• Conversations on Diversity

    A blog by Eboo Patel, Mary Ellen Giess and Tony Banout that looks at identity and diversity issues from multiple angles.


What Should Graduates of Diversity Programs Be Good At?

Learning to talk across lines of difference as a way to build up a diverse democracy.

September 18, 2019

I run a diversity organization -- and spend hundreds of hours every year working with a range of campus diversity programs -- and here’s a question I think about all the time: What do I hope students get good at as a result of being part of our initiatives?

Let’s imagine the answers that people in other programs might give.

If you run a nursing program, you hope that your students get good at diagnosing illnesses, implementing effective treatments and encouraging patients and communities to practice wellness so they get sick less often and live better lives.

If you run an architecture program, you hope that your graduates can design buildings that meet the needs of a range of clients and communities and do it across contexts. They should know a lot about design, a lot about building materials and a lot about cultural contexts (housing for cultures with lots of extended families is different than housing for cultures with lots of singles). They should keep in mind things like the threat of earthquakes and the impact of a changing climate.

You can do this thought exercise -- what should my students be getting good at? -- in virtually any field, from business to medicine to law.

A lot of these fields use case studies as a way to present their students with a real-world problem that they have to solve. Putting students in the driver’s seat (pretend you are a CEO or a doctor or a judge facing XYZ situation -- how would you handle it?) forces them to problem solve and to reflect on the skills they need to master and the knowledge they need to acquire to be leaders in their chosen field. It demonstrates what they need to get good at learning, and what faculty and staff need to get good at teaching.

Here’s an example of a case study in diversity work:

You are organizing an Interfaith Day Against Hunger and Homelessness in Washington, D.C. You have 1,000 people coming from 50 different houses of worship -- 10 traditions represented, including secular humanism. There is a bill before Congress to greatly increase funding for housing and homelessness programs. It could make a huge difference for poor people.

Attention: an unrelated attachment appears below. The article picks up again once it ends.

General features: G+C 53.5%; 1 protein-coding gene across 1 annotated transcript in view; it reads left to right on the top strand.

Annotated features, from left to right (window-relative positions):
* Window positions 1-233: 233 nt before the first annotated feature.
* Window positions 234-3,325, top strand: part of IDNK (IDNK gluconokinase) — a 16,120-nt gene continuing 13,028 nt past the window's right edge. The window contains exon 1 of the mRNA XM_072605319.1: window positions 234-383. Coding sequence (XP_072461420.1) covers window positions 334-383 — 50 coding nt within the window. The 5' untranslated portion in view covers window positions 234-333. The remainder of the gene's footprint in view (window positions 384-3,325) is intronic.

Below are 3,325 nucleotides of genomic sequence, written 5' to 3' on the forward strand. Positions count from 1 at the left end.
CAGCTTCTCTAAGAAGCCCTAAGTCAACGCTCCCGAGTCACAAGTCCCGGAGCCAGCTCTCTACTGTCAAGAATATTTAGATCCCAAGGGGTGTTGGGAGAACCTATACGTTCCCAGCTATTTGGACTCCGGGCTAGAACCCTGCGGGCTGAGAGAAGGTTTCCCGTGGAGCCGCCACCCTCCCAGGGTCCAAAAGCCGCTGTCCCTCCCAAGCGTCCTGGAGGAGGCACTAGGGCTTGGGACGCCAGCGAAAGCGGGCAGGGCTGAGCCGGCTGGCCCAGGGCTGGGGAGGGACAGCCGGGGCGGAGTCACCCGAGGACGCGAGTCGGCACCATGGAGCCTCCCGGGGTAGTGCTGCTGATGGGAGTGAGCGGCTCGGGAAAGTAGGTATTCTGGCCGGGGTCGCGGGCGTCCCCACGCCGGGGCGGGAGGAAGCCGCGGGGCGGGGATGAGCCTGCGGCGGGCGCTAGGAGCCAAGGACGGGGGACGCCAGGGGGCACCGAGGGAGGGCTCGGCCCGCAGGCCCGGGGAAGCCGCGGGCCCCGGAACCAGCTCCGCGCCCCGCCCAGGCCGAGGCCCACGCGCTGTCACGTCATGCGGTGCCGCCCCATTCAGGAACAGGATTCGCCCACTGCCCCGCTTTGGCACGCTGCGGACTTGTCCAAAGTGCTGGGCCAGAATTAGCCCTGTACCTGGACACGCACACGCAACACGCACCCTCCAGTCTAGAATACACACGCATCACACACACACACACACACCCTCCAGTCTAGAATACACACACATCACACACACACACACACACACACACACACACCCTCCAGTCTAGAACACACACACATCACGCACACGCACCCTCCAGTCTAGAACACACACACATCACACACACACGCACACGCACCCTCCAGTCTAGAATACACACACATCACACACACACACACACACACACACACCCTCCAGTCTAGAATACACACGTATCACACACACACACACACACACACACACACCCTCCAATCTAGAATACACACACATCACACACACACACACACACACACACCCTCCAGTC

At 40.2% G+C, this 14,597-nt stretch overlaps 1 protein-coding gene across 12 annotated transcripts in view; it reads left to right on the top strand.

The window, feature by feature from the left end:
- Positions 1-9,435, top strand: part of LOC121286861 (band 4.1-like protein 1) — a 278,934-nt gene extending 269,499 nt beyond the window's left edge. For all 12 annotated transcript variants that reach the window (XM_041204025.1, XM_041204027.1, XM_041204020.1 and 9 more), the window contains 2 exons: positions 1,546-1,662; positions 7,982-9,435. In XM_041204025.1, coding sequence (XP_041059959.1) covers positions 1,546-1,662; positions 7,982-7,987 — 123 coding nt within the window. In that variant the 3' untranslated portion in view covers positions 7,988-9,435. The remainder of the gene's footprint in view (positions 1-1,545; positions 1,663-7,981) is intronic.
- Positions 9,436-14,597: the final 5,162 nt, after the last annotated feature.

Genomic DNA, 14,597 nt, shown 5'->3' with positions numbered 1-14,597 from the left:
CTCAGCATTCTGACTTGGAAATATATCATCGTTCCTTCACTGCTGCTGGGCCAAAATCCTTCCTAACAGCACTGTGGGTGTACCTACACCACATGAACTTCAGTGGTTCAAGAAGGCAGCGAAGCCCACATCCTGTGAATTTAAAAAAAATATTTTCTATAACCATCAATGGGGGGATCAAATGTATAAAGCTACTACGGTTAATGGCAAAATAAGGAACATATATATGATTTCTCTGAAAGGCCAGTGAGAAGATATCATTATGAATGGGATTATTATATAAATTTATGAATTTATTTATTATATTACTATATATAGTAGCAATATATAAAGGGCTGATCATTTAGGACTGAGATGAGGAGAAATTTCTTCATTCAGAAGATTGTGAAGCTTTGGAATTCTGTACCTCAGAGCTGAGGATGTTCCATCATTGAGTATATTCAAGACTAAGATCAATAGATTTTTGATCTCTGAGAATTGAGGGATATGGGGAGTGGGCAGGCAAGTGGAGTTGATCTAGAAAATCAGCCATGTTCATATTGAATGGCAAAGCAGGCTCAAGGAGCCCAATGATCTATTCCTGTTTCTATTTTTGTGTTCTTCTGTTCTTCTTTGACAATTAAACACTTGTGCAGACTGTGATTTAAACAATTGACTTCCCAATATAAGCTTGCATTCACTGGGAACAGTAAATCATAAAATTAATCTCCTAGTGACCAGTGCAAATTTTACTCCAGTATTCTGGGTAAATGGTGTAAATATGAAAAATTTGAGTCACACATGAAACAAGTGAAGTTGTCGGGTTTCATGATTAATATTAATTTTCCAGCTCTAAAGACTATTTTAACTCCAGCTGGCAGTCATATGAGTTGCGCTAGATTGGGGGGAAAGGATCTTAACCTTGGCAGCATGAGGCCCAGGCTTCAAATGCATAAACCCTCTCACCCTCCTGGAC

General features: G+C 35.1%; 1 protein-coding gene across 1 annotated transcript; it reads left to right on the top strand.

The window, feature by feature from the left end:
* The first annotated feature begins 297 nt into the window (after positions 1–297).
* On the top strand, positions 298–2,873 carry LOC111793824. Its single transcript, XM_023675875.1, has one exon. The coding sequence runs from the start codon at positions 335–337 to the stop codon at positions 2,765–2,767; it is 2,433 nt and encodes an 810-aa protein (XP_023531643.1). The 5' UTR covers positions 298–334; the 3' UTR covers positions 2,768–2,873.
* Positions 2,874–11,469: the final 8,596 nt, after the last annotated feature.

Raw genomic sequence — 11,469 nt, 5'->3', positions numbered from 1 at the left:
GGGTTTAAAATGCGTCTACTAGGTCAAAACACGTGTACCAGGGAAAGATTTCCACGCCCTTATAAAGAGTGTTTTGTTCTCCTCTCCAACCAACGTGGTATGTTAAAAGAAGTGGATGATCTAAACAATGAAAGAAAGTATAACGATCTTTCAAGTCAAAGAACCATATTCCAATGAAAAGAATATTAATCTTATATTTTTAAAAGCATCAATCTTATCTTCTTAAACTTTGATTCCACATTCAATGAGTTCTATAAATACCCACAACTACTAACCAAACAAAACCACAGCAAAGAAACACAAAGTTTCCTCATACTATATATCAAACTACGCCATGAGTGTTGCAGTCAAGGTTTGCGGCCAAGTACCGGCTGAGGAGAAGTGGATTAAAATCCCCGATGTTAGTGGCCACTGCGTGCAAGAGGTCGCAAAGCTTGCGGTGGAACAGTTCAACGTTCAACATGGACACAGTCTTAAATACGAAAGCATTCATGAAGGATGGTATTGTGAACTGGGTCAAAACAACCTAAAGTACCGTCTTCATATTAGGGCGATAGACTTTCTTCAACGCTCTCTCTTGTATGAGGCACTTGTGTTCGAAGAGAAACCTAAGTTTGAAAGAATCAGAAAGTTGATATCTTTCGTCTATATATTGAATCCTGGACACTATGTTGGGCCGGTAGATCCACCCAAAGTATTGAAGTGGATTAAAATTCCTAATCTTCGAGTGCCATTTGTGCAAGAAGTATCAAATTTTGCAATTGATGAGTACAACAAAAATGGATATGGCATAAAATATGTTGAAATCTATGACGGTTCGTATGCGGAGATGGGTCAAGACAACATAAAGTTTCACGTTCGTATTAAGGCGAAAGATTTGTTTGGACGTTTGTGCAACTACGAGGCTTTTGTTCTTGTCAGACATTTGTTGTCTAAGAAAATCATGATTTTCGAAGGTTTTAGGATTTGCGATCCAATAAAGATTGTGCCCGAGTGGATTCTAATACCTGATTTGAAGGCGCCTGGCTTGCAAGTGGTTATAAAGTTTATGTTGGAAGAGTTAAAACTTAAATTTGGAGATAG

The week before your scheduled lobbying effort, violence breaks out between Hindus and Muslims in India, Catholics and Protestants in Northern Ireland, Sunnis and Shias in Iraq, Israelis and Palestinians in the Middle East. You know that at least half of the groups that have signed up to come to your lobbying day -- which you’ve been organizing for a year -- will be affected by these global issues. You are afraid that some won’t come. That there will be arguments on the buses between people from diverse faith communities about global interfaith violence rather than strategizing about domestic hunger relief. Maybe other houses of worship will take sides. Maybe -- God forbid -- there will be an argument right there in the halls of Congress.

So, what’s your next move?

Every once in a while, when I present a case like this on a campus, someone will say, “You can’t ask oppressed people to deal with situations like that.”

Here’s the thing: there are students from challenging backgrounds and minority identities in every field and practice. Can you imagine an accountant saying she can’t do your taxes because she’s too oppressed? Or a nurse saying that he won’t administer a flu shot because of his marginalization? Or a restaurant saying, sorry, the chef is too oppressed to prepare your meal?

Engaging diversity such that it becomes pluralism (respect for diverse identities, relationships between different communities, a commitment to the common good) is really important work. It is mostly about developing the knowledge and skills to engage real-world situations and make them better. Every part of American life is getting more diverse and complex -- summer camps, elementary schools, nursing homes, companies, athletic leagues, hospitals, politics, everything.

Figuring out how all people in these spaces feel included and interact productively is enormously challenging. It takes a vision, a knowledge base, a skill set -- the kinds of things that you learn in well-designed, rigorous college programs.

I had the opportunity to meet with directors of various diversity centers at Northeastern University recently and left inspired. These were people who wanted to provide spaces for students from a variety of backgrounds to feel comfortable and included on campus and also develop the skills to engage positively and productively across lines of difference.

Diversity isn’t rocket science -- it’s harder. I for one am grateful that excellent faculty and staff at American colleges and universities are taking on the challenge.

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Eboo Patel

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